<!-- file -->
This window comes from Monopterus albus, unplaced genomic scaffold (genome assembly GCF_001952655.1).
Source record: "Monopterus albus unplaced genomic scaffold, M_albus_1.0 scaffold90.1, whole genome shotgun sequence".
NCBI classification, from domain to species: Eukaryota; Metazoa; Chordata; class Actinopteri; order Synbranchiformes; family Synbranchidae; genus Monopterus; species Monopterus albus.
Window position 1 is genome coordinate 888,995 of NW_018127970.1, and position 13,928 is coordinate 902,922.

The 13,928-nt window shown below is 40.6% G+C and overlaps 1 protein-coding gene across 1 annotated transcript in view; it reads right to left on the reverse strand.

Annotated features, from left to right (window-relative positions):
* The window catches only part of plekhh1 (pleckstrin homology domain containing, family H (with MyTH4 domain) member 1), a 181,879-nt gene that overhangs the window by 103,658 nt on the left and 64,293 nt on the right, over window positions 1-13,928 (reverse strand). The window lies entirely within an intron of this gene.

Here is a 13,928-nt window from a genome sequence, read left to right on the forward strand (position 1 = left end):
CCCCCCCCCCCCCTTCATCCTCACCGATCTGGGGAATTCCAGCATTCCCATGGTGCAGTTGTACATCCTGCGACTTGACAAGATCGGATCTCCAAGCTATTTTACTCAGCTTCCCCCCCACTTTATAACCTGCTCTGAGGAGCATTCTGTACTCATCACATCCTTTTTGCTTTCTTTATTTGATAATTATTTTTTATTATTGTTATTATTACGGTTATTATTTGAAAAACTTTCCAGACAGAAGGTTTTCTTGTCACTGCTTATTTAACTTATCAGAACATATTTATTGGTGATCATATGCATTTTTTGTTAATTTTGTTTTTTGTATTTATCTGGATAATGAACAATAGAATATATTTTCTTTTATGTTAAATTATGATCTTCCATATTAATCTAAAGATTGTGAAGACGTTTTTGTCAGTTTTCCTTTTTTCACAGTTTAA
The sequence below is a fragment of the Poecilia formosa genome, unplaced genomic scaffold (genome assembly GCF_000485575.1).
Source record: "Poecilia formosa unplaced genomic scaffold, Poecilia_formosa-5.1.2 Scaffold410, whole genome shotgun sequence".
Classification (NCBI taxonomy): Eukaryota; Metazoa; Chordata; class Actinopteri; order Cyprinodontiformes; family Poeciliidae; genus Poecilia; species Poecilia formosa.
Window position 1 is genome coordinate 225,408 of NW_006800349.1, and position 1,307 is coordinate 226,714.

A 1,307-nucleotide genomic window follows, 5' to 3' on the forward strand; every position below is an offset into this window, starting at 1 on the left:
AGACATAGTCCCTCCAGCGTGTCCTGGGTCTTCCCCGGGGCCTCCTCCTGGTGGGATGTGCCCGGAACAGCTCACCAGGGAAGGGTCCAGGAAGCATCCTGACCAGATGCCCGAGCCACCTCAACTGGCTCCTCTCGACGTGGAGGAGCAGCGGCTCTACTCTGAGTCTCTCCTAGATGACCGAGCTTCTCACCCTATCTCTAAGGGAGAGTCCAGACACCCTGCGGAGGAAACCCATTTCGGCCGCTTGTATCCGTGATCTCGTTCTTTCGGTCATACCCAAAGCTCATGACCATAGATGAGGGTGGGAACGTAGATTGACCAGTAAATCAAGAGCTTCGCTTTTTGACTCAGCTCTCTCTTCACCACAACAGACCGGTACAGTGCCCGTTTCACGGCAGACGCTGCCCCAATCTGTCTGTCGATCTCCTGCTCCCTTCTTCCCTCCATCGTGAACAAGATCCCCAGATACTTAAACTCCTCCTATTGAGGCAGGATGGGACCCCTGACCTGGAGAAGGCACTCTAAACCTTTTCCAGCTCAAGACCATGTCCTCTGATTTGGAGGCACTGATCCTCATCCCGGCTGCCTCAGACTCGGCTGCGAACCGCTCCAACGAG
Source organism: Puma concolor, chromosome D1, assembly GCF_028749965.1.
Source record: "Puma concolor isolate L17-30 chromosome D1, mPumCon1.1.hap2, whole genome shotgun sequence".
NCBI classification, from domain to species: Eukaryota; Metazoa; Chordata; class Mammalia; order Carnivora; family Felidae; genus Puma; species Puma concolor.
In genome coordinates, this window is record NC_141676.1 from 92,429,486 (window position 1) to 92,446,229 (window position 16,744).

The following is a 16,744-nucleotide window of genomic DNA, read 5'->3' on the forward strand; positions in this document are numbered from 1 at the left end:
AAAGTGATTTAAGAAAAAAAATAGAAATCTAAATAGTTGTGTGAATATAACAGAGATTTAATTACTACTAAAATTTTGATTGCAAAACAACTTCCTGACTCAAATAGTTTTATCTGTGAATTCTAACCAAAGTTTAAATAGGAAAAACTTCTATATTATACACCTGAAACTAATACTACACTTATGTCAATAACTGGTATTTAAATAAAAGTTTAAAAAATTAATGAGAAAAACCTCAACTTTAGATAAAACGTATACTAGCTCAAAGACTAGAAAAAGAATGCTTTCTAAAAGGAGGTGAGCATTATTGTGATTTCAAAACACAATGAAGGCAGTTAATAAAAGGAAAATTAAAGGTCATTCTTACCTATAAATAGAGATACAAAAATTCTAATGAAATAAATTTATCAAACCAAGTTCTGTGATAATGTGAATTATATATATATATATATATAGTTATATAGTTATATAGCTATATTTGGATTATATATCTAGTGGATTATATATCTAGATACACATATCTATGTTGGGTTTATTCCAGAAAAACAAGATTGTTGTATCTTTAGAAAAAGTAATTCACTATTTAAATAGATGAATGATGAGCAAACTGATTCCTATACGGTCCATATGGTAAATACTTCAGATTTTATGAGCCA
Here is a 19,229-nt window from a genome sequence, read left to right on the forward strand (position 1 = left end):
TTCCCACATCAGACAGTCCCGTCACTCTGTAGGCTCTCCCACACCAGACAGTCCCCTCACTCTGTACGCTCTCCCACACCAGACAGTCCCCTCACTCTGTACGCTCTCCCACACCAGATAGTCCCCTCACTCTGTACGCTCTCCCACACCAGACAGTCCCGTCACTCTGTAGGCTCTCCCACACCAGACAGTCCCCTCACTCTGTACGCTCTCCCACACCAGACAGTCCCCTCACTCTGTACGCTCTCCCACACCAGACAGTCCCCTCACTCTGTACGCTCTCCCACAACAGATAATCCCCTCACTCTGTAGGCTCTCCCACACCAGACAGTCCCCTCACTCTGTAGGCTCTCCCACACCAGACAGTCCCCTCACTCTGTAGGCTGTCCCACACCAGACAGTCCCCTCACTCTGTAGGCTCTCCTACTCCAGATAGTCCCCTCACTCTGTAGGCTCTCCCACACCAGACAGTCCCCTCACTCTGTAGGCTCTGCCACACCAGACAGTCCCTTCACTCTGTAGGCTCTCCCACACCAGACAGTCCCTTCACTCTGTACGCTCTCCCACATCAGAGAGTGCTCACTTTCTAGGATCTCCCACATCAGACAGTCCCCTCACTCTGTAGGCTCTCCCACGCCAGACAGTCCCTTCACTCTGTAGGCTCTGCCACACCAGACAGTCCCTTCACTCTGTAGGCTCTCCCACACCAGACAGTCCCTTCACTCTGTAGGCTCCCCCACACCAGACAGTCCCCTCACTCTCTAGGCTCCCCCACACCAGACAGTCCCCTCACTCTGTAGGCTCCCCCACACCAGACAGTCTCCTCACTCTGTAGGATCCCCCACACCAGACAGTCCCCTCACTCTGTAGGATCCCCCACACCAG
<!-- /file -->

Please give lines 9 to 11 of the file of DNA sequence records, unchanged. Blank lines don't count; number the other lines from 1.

CCCCCCCCCCCCCTTCATCCTCACCGATCTGGGGAATTCCAGCATTCCCATGGTGCAGTTGTACATCCTGCGACTTGACAAGATCGGATCTCCAAGCTATTTTACTCAGCTTCCCCCCCACTTTATAACCTGCTCTGAGGAGCATTCTGTACTCATCACATCCTTTTTGCTTTCTTTATTTGATAATTATTTTTTATTATTGTTATTATTACGGTTATTATTTGAAAAACTTTCCAGACAGAAGGTTTTCTTGTCACTGCTTATTTAACTTATCAGAACATATTTATTGGTGATCATATGCATTTTTTGTTAATTTTGTTTTTTGTATTTATCTGGATAATGAACAATAGAATATATTTTCTTTTATGTTAAATTATGATCTTCCATATTAATCTAAAGATTGTGAAGACGTTTTTGTCAGTTTTCCTTTTTTCACAGTTTAA
The sequence below is a fragment of the Poecilia formosa genome, unplaced genomic scaffold (genome assembly GCF_000485575.1).
Source record: "Poecilia formosa unplaced genomic scaffold, Poecilia_formosa-5.1.2 Scaffold410, whole genome shotgun sequence".